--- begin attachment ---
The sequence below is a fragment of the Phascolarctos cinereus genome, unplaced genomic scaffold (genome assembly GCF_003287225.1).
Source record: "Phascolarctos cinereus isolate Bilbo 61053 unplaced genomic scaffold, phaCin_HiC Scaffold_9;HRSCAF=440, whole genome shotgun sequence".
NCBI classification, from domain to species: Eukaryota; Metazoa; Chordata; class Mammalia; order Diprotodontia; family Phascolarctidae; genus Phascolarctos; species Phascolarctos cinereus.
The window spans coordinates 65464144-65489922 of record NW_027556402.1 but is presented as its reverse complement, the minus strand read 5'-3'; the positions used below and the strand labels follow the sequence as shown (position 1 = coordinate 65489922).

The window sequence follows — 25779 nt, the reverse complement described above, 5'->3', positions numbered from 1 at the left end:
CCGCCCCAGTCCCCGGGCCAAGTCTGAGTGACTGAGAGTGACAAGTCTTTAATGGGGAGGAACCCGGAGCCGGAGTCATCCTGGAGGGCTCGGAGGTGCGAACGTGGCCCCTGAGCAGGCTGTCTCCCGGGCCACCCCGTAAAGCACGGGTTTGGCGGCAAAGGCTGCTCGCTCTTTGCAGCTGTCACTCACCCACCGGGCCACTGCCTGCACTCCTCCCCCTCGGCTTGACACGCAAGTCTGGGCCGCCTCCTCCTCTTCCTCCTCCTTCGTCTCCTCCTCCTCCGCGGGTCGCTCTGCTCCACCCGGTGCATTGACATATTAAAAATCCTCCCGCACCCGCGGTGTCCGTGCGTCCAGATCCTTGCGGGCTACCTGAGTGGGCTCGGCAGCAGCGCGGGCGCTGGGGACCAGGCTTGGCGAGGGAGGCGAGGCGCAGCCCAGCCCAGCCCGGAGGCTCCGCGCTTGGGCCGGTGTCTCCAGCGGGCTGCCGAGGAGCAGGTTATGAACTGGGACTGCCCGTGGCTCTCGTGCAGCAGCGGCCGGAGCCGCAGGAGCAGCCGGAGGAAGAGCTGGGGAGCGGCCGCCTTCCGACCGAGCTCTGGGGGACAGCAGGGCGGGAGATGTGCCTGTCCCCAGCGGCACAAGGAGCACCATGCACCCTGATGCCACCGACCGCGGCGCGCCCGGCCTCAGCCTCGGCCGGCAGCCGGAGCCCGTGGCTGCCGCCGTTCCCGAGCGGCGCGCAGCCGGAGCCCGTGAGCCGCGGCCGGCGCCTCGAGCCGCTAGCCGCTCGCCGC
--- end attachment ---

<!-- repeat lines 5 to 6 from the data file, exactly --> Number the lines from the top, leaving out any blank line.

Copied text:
The window sequence follows — 25779 nt, the reverse complement described above, 5'->3', positions numbered from 1 at the left end:
CCGCCCCAGTCCCCGGGCCAAGTCTGAGTGACTGAGAGTGACAAGTCTTTAATGGGGAGGAACCCGGAGCCGGAGTCATCCTGGAGGGCTCGGAGGTGCGAACGTGGCCCCTGAGCAGGCTGTCTCCCGGGCCACCCCGTAAAGCACGGGTTTGGCGGCAAAGGCTGCTCGCTCTTTGCAGCTGTCACTCACCCACCGGGCCACTGCCTGCACTCCTCCCCCTCGGCTTGACACGCAAGTCTGGGCCGCCTCCTCCTCTTCCTCCTCCTTCGTCTCCTCCTCCTCCGCGGGTCGCTCTGCTCCACCCGGTGCATTGACATATTAAAAATCCTCCCGCACCCGCGGTGTCCGTGCGTCCAGATCCTTGCGGGCTACCTGAGTGGGCTCGGCAGCAGCGCGGGCGCTGGGGACCAGGCTTGGCGAGGGAGGCGAGGCGCAGCCCAGCCCAGCCCGGAGGCTCCGCGCTTGGGCCGGTGTCTCCAGCGGGCTGCCGAGGAGCAGGTTATGAACTGGGACTGCCCGTGGCTCTCGTGCAGCAGCGGCCGGAGCCGCAGGAGCAGCCGGAGGAAGAGCTGGGGAGCGGCCGCCTTCCGACCGAGCTCTGGGGGACAGCAGGGCGGGAGATGTGCCTGTCCCCAGCGGCACAAGGAGCACCATGCACCCTGATGCCACCGACCGCGGCGCGCCCGGCCTCAGCCTCGGCCGGCAGCCGGAGCCCGTGGCTGCCGCCGTTCCCGAGCGGCGCGCAGCCGGAGCCCGTGAGCCGCGGCCGGCGCCTCGAGCCGCTAGCCGCTCGCCGC